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Antarctica - Exercise normal security precautions
There is no nationwide advisory in effect for Antarctica. Exercise normal security precautions.
There are no telephone or other communication services in Antarctica. Satellite telephone and postal facilities exist only at established research stations. It would be very difficult to obtain outside assistance in the event of an emergency.
Research stations and scientific expeditions are fully dedicated to scientific research and, with rare exceptions, have no capacity to provide support of any kind to tourists or casual travellers. Independent travellers must be fully self-sufficient from the time that they leave the departure country until their return.
Other than a privately run base on the interior ice that caters to mountaineering-type expeditions, there are no tourist facilities on land. Various tourism companies can arrange excursions to the continent. The International Association of Antarctic Tour Operators (IAATO) publishes a list of its members, which is available at:
Any travel that is not part of an international scientific expedition or organized through a recognized tour operator is strongly discouraged because of its potential harmful impact on the environment and the lack of emergency facilities.
A Canadian passport may be required for travel through the country or countries that you transit en route to and from Antarctica. Please refer to the separate Travel Advice for those countries.
You may need a visa for the country or countries you transit as you travel en route to and from Antarctica. Please refer to the separate Travel Advice for those countries for information on visa requirements.
Travellers on Canadian expeditions, Canadian vessels and those operating Canadian aircraft need a permit to be in the Antarctic, except when granted permission from another party to the Madrid Protocol or in the case of an emergency. There is no fee associated with processing a permit to travel to the Antarctic.
Detailed information about permit applications and application forms are available from Environment Canada's Environment Canada’s Protecting the Antarctic website.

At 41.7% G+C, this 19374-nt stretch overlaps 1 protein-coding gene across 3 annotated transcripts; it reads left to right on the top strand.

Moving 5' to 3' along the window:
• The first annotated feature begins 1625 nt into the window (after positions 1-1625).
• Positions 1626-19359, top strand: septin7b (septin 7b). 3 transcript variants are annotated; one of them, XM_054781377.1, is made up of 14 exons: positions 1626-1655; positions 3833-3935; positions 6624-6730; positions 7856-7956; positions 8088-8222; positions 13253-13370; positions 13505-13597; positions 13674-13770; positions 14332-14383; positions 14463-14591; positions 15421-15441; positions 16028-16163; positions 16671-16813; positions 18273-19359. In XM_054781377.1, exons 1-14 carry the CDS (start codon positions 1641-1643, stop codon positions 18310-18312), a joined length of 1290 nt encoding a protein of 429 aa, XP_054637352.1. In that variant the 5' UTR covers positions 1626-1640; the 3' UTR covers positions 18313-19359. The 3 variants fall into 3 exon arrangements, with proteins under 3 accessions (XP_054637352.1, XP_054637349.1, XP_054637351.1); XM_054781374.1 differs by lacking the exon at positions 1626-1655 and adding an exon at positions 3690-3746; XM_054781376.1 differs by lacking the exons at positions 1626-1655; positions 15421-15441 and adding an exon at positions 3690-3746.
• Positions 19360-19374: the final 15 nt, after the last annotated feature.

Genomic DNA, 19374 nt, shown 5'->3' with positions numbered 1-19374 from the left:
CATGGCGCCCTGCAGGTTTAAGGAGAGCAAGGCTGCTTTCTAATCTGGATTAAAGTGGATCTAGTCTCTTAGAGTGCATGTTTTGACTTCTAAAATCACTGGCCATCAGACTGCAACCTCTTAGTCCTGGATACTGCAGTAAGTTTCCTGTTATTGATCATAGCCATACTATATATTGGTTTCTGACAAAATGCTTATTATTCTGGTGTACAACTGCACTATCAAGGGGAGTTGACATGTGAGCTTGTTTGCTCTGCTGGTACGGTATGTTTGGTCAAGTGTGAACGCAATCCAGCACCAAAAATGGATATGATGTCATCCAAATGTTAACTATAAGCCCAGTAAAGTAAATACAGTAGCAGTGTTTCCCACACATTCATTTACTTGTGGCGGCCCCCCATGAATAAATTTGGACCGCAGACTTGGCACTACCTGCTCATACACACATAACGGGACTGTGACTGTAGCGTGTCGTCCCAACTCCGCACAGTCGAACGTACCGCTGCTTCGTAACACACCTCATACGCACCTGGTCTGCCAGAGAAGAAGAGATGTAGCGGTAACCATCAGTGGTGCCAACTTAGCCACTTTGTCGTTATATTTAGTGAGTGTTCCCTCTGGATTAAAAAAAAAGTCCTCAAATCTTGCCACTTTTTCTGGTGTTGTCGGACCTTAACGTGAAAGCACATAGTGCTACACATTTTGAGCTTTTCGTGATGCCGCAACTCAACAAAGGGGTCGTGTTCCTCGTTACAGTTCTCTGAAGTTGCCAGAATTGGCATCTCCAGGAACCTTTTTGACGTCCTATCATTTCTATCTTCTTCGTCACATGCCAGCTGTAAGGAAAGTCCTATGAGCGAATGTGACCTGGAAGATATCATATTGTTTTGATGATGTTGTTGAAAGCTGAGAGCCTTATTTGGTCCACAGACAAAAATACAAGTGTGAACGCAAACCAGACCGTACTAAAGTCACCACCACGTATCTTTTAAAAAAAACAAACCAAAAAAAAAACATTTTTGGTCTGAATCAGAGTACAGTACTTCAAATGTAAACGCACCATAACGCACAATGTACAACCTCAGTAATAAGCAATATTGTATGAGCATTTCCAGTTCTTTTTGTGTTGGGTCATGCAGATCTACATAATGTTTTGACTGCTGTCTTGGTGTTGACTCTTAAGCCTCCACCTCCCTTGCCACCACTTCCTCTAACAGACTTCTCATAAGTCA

Head, Marine Pollution and Shipping
Environmental Protection Operations Directorate
Place Vincent Massey
351 St. Joseph Boulevard, 17th Floor
Gatineau, Quebec K1A 0H3
Children and travel
Children need special documentation to visit certain countries. See Children for more information.
- Measles: Global Update - July 28, 2016 10:24 EDT
Be sure that your routine vaccines are up-to-date regardless of your travel destination.
Vaccines to Consider
You may be at risk for these vaccine-preventable diseases while travelling in this country. Talk to your travel health provider about which ones are right for you.
Hepatitis B is a disease of the liver spread through blood or other bodily fluids. Travellers who may be exposed (e.g., through sexual contact, medical treatment, sharing needles, tattooing, acupuncture or occupational exposure) should get vaccinated.
Seasonal influenza occurs worldwide. The flu season usually runs from November to April in the northern hemisphere, between April and October in the southern hemisphere and year round in the tropics. Influenza (flu) is caused by a virus spread from person to person when they cough or sneeze or by touching objects and surfaces that have been contaminated with the virus. Get the flu shot.
Measles is a highly contagious viral disease and is common in most parts of the world. Be sure your measles vaccination is up-to-date regardless of your travel destination.
Yellow Fever Vaccination
Yellow fever is a disease caused by the bite of an infected mosquito.
Travellers get vaccinated either because it is required to enter a country or because it is recommended for their protection.
|* It is important to note that country entry requirements may not reflect your risk of yellow fever at your destination. It is recommended that you contact the nearest diplomatic or consular office of the destination(s) you will be visiting to verify any additional entry requirements.|